Basque of the day:- beach :: hondartza

Tuesday, 25 August 2009

the secrets of St Jean de Luz

Tonight a friend and I went to a history lecture in St Jean de Luz. It was in French but I think I caught most of it. The talk was about a variety of secrets that were designed into the architecture of the church.

Crafty were those C14th architects and seemingly very eager to push their own take on religion. Statues of saints that have been taken for granted for centuries are apparently not who they purport to be, and is the figure in the stained glass window really the Enfanta?

Basque of the day:- mystery :: misterio

Monday, 24 August 2009

shifting down a gear in St Jean de Luz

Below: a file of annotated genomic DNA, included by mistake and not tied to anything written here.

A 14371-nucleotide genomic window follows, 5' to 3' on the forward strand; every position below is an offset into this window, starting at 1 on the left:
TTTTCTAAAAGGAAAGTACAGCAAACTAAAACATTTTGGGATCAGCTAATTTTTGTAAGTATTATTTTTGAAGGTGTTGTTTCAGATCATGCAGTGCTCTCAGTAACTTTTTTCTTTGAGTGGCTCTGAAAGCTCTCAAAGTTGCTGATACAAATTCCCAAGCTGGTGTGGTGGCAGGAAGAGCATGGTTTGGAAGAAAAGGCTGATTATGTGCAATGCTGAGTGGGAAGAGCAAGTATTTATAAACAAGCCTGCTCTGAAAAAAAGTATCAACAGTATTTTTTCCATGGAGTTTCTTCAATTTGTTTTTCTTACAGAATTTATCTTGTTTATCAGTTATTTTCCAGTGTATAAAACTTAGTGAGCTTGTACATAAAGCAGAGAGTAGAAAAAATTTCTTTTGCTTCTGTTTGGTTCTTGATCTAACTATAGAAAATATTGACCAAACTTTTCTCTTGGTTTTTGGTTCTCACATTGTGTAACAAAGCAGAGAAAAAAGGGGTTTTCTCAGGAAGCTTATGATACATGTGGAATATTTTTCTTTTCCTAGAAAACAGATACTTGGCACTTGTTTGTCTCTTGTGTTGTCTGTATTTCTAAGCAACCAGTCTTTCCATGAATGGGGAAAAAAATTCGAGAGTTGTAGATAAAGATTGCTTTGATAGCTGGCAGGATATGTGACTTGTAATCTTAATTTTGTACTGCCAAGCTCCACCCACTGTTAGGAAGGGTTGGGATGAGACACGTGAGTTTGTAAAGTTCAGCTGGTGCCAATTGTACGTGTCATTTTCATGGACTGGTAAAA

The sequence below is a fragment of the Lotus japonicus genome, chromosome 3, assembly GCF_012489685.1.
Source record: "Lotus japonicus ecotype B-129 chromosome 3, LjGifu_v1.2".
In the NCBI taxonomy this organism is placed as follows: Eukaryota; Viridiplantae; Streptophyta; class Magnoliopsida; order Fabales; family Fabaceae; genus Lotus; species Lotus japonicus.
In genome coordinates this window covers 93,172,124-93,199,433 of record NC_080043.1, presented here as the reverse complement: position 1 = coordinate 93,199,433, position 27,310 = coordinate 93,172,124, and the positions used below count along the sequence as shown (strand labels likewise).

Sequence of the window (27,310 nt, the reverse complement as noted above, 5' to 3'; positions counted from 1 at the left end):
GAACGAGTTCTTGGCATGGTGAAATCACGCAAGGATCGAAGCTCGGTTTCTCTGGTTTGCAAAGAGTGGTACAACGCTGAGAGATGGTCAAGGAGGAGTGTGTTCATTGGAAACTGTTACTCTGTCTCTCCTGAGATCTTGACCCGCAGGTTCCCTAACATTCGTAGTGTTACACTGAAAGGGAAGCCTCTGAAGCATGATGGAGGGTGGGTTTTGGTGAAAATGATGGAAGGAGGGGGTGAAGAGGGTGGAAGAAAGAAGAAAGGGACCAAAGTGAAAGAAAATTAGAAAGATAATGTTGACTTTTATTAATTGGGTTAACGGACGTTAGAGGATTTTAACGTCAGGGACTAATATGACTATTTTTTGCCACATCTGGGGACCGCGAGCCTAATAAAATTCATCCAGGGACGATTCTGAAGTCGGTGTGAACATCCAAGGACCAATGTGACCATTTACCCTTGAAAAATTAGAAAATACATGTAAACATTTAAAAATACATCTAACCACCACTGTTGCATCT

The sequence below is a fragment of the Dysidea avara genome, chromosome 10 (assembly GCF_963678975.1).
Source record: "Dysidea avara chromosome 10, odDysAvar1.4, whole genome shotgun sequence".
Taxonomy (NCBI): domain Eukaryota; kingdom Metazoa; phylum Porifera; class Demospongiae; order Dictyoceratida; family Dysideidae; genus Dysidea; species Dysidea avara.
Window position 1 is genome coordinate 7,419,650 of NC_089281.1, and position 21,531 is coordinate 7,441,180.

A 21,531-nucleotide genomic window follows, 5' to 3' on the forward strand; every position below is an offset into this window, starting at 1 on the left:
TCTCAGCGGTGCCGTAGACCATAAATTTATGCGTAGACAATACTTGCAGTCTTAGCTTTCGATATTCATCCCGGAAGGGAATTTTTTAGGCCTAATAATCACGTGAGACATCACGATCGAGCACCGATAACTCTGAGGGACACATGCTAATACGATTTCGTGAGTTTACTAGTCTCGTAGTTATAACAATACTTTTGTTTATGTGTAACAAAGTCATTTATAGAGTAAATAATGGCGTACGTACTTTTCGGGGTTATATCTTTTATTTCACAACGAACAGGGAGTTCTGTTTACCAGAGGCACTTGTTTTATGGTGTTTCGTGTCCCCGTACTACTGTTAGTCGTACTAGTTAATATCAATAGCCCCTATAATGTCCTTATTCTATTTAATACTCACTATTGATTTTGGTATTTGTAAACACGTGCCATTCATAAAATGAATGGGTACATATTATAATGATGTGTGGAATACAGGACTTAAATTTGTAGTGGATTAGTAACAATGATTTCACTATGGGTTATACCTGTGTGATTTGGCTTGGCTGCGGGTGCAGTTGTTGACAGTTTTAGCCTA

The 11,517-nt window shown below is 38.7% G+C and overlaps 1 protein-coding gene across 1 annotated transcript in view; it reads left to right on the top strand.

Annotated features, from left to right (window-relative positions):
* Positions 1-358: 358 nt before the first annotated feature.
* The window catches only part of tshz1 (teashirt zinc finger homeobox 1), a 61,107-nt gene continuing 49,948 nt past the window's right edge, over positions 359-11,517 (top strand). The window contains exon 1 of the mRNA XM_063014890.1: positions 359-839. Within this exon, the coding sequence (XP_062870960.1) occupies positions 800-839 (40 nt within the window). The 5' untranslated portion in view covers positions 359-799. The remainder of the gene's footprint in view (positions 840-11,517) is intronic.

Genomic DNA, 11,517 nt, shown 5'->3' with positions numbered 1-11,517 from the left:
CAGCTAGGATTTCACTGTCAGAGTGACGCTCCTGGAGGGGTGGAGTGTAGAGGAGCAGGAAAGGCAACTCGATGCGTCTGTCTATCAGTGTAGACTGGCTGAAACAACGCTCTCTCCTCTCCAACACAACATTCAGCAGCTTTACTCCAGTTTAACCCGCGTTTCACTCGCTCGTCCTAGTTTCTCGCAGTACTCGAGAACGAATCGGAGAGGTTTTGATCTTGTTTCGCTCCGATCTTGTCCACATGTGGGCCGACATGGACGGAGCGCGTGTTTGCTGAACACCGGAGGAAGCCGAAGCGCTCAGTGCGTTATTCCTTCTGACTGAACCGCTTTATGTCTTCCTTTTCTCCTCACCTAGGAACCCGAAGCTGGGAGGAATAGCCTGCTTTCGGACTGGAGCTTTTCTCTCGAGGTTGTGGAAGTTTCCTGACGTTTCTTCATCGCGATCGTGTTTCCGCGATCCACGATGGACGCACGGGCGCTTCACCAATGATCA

There was a further change of pace in St Jean de Luz today. This morning the last of my summer guests departed. Every day for the last three months I have had visitors. It is lovely to entertain and I am incredibly fortunate to have so many wonderful friends and family, but it is equally delightful now that they have all gone! There is a mounting buzz amongst the locals that the season is drawing to a close. By all accounts this summer has been far busier than normal which is great news for the town.Similarly to the St Jean de Luz festival that takes place before the season starts, there are a couple of festivals taking place to mark the end of the season too. These promise to be well-attended events where the local Basques can let their hair down after working hard over the summer months. The social scene here is very different in the summer months. Many of the friends I spend time with throughout the year are unavailable or simply too tired so I am looking forward to catching up with everyone again soon.